Oakland A's Depth Chart: Catcher

One of the Oakland A's deepest positions is at catcher, with two young catchers at the major league level and a strong trio of experienced backstops in the upper levels of the minor leagues. We take a closer look at the A's major league and Triple-A level depth chart at catcher inside...

Incumbent Starter: Kurt Suzuki

Suzuki took over the A's starting catcher job in July 2007 and he has quickly become arguably the team's most valuable player. One of the AL's top defensive catchers, Suzuki had his best offensive season in the major leagues in 2009, batting .274 with a career-best 15 homers and 88 RBIs. He also stole a career-high eight bases.

Perhaps most important was his games played total: 147. Throughout his career, Suzuki has been a remarkably durable player, a rarity on an A's roster rife with players who have long injury histories. Since being drafted in 2004, Suzuki has appeared in more than 100 games every season (in 2006 he played in 99 games with Double-A Midland, but he also spent August that season playing for Team USA in the Pan-Am Games), and he has played in more than 140 games in each of the past two seasons.

Suzuki's durability has been an important factor in the success of the A's pitching staff the past three seasons, especially the development of the team's younger hurlers. Suzuki has been praised for his preparation before games and his game-calling skills in general. His offensive production might improve with more days off during the season (his career post-All-Star splits are lower than his pre-All-Star totals), but the A's haven't been able to afford to bench Suzuki much the past two seasons as the team has introduced a slew of young pitchers. With a more experienced pitching staff expected for 2010 in Oakland, the A's may be more willing to give Suzuki regular time off, especially early in the season.

First Line of Defense: Landon Powell

One of the reasons the A's may be able to give Suzuki more scheduled rest in 2010 is the emergence of Powell as the team's back-up catcher. Powell made his major league debut last season and was productive in limited action, slugging .429 and playing solid defense. Powell was especially productive as a left-handed hitter, posting an 829 OPS in 101 at-bats.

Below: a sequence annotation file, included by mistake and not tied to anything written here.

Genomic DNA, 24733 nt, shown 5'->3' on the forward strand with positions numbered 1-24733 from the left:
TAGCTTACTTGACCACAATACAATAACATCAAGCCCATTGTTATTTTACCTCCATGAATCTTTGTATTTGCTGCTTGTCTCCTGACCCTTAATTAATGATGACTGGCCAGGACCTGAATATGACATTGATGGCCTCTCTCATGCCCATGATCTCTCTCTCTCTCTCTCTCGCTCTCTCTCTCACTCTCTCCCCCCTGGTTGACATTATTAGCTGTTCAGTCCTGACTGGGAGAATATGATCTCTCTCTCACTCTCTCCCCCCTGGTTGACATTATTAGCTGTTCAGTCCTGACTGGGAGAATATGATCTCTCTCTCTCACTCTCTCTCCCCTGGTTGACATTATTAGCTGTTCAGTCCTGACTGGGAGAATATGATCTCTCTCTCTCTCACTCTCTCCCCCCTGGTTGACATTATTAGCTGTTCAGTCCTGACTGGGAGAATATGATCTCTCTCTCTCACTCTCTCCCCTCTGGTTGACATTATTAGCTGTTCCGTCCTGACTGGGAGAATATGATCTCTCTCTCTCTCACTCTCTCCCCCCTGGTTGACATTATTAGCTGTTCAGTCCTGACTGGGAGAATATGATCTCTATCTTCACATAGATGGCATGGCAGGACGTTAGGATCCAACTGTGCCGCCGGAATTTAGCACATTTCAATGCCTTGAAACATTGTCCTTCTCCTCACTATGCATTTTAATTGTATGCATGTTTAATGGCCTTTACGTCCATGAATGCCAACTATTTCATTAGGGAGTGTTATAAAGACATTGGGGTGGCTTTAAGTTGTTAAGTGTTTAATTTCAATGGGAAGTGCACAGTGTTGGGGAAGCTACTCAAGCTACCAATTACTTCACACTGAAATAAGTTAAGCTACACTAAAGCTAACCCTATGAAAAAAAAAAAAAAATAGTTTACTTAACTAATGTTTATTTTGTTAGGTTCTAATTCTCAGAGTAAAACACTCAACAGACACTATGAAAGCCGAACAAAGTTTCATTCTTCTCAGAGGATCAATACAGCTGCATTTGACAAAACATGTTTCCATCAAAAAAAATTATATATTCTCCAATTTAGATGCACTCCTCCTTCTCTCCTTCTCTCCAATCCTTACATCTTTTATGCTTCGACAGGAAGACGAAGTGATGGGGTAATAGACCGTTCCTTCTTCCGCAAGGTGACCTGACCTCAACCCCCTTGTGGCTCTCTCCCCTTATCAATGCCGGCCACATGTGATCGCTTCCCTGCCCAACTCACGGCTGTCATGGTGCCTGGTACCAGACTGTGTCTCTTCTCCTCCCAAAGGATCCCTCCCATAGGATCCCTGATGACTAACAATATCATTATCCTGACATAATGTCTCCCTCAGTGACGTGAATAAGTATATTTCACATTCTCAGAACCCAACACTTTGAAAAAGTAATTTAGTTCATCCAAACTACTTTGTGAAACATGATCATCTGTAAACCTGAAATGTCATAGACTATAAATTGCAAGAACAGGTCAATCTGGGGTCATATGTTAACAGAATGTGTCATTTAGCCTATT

Unlike Suzuki, Powell has not been blessed with good health during his professional career. He has had two ACL tears and a third, more minor surgery on his knee. He has also had to work through a condition called chronic autoimmune hepatitis that can attack the liver and requires him to take a series of medications. The medications cause fatigue and weight gain and limited Powell's availability at times last season. Powell has reportedly been weaned off of one of the medications, according to the San Francisco Chronicle, and he came into spring camp in better shape than the year before.

If Jake Fox is on the roster as expected (more on him in a moment), the A's may be more willing to play Powell more often not only as a starting catcher but also as an occasional DH and pinch-hitter late in games since Fox can serve as an emergency third catcher. With more regular at-bats, Powell should be able to up his OBP significantly (it was under .300 during his rookie season, but has been high historically throughout his minor league career) and, with his power, could have one of the better OPSs on the A's, albeit in a back-up role.

Emergency Third Option/Spot Starter: Jake Fox

When Fox was acquired by the A's from the Chicago Cubs in December, he was originally thought to be a candidate as the team's everyday third baseman. Then when the A's acquired Kevin Kouzmanoff for that role, Fox became a more likely candidate to serve as a super-utility player. Fox has more recently been thought of as a corner infielder/outfielder, but he has spent the bulk of his professional career behind the plate. The University of Michigan alum was a catcher in college and played primarily behind the plate from 2003-2006 in the Cubs' chain. His bat was advancing quicker than his defensive abilities, however, so the Cubs moved Fox into the infield/outfield role in 2007.